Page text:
Your banner is that big horizontal space behind your profile photo. If you haven’t uploaded anything, it’s a default blue design, like this:
Except without the sad emoji face, I added that.
You may have thought about using that space before and then thought “Bah, I’m not a designer, and who cares what I put there? If I put up a photo of a landscape or a fish or something, what difference will it make?”
That is, putting a photo of a landscape or a fish or something artsy–but meaningless, will not make a difference. It also won’t make a difference if you buy a $5,000/month billboard and put up a photo of a landscape or a fish. And yet people pay thousands of dollars each month to rent billboard space. Start thinking like those advertisers and ask yourself what you would do if you had a free $5K/month billboard spot, because that’s what LinkedIn is giving you, and you’re leaving it with that default blue/blank graphic or putting up a landscape or fish picture? Time to put that real estate to use.
I can’t tell you exactly what to put in your banner space on your LinkedIn profile, but I can tell you this–it should:
- Reinforce your personal brand (which may be tied strongly to a corporate brand).
- Make you look more impressive than if you left the default blue in place.
- Be easy to understand (if a casual visitor has to spend more than 2-3 seconds processing it, it’s too complicated).
Here are some good banners, and some thoughts on why they’re effective:
Shows Alex in a studio setting, reinforcing her personal brand of being a personal branding expert. It’s also a high grade photo, she’s got a nice personal brand logo, and it all comes off as very professional and classy.
Uses colors that match his latest book, and he shows his book in his banner, so if you’re familiar with him because of his book, you know you’ve come to the right place when you land on his profile. This banner couldn’t be more on-brand.
Like Dave above, Allen’s banner is super on-brand and also markets his book. I bring up Allen’s banner for another reason, however, which is that a lot of people know Allen because of his LinkedIn videos, and it would be easy for Allen to say “Gee, I’m so well known for my videos, I should put something about that in my banner.”
This would be a mistake.
It would be a mistake because the way to build a powerful brand is through focus, and if you put two separate things in your banner, you dilute your focus, and your brand becomes weaker as a result. Choose one thing and stick to it in your banner. There are other places on your profile to get more detailed.
Michaela is a great speaker, and she does a ton of speaking, and it’s about LinkedIn, so what does she have in her banner? Her on stage speaking, and one of the images includes LinkedIn in the background. On-brand awesomeness.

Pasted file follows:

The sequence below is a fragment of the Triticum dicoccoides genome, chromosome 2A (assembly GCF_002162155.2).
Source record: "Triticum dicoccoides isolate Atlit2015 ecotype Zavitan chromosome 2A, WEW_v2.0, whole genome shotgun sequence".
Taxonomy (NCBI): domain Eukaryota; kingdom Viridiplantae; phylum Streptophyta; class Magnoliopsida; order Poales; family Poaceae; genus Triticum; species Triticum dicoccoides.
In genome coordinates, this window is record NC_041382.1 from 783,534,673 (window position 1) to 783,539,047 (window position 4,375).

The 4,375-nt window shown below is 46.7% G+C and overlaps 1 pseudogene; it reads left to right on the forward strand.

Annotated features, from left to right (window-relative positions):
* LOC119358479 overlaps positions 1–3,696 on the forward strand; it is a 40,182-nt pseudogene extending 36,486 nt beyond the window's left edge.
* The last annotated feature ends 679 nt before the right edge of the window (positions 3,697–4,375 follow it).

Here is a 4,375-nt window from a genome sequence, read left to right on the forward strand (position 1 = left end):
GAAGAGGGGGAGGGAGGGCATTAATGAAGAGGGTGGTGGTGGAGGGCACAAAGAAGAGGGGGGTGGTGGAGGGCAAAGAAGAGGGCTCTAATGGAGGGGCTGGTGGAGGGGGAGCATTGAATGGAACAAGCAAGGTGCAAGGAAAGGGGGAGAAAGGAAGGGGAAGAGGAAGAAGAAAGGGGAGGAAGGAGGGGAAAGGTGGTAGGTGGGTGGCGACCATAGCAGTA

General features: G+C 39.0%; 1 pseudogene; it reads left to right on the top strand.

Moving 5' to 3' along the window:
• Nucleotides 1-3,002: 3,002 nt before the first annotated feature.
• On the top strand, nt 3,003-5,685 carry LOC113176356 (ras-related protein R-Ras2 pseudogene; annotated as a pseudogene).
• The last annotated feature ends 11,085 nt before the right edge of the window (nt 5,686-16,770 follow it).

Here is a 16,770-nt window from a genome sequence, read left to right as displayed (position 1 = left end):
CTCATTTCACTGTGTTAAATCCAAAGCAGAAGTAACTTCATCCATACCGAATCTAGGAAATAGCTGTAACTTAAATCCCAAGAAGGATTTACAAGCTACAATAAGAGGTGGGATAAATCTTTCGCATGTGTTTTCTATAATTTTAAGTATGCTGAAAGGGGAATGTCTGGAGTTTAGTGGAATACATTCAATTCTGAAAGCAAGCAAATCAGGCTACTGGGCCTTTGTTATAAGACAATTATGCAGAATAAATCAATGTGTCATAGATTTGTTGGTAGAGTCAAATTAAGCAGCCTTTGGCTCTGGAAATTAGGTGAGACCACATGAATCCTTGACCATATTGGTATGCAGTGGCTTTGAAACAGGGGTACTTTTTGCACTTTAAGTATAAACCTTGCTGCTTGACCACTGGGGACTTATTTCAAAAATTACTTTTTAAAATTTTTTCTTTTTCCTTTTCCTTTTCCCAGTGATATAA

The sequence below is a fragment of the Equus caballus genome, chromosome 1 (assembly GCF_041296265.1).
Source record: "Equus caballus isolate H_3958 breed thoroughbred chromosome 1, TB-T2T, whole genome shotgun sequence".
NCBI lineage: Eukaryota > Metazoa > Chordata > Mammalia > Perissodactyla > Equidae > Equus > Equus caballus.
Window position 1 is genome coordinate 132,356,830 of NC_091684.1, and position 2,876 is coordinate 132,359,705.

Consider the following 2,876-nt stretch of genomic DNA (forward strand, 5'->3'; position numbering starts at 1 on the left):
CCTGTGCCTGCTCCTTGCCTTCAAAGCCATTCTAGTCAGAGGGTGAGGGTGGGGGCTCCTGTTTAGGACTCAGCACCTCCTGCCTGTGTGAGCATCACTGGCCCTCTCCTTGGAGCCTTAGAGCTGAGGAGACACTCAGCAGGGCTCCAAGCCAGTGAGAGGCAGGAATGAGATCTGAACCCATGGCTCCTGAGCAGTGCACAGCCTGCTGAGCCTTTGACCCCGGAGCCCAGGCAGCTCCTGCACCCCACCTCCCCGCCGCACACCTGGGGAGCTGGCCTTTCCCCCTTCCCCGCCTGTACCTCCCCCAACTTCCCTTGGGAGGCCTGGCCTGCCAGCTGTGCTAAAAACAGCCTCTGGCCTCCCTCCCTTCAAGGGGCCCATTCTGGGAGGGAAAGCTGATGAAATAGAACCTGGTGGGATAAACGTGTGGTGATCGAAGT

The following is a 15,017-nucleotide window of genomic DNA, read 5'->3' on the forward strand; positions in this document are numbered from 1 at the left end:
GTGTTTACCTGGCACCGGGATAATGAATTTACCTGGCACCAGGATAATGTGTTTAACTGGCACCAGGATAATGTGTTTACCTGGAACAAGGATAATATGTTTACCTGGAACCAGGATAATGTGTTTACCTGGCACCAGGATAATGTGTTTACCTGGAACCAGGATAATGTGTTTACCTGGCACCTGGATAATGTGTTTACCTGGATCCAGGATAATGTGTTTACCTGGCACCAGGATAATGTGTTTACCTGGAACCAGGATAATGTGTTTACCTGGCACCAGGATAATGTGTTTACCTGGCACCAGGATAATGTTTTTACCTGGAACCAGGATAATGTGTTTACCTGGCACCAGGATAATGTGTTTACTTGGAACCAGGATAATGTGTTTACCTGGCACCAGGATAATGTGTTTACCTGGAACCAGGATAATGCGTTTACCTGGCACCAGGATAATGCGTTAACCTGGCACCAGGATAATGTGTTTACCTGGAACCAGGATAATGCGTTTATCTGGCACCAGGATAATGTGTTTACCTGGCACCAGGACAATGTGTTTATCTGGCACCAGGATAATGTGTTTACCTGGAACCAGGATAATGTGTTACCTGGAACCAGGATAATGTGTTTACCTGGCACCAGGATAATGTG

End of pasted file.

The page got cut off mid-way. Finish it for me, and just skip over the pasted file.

Dr. Wiechowski’s banner might seem busy to you, but it works to build her credibility. Sure, it’s not “clean” design like Dave Asprey’s above, but that’s ok, this gets the job done. Do you have authority points you can put in your banner? And no, you don’t need a ton. If they’re publications, five is the minimum. Anything less makes it look like that’s all you have. Same goes clients. However, if you’ve spoken at TED or TEDx, you could put an image of you speaking up, and just that one logo.
Good photo, and Rachel then tells us what she’s about with the text. She’s also working to copy her audience over to her other social media channels. I have mixed feelings about this, mixed because I could be for or against it depending on the intent. If it’s merely “I want to let people know I have other channels I’m on,” that’s not enough, especially if those channels don’t have the same focus. If people follow you on LinkedIn for a certain type of content you’re putting out, and you push them to your other social channels, they’re going to expect similar content over there. Gary Vaynerchuk is very consistent this way–you get more or less the same stuff on all his channels.
Mike is the founder of Social Media Marketing World (no biggie if you don’t know about it, it’s only the biggest social media marketing conference in the world) and I love his banner because it’s on-brand in a way that works so well for him. He’s obviously at his conference with a bunch of big name speakers, and I love that the other phone is in the picture since it allows us to imagine it’s going up on social media. The phone is great art, because it gives the image depth. My college art professor Leon Parson taught me that the best art doesn’t reveal itself all at once. You see the main thing everyone else sees, but then you notice something else, and something else, and a year later, you notice something else you never noticed before. The human eye is drawn to the human faces because they have the most detail/contrast (plus we’re hardwired to focus on faces) and then the phone later. Maybe you didn’t even notice the phone until I mentioned it.
String uses her banner to reinforce her personal brand as a LinkedIn video expert, and not just a video expert, but specifically a daily video expert. Oh, and she’s got this inside thing about fried chicken. It makes people curious.
I use my banner space to show a photo of me speaking in front of an audience, because public speaking is a large part of what I do. In the past I’ve also displayed media logos from publications I’ve been featured in as a form of social proof/authority points.
Ready to put your banner space to use? Do it, and then come back here and leave a comment with a link to your profile and I’ll give you some free analysis.
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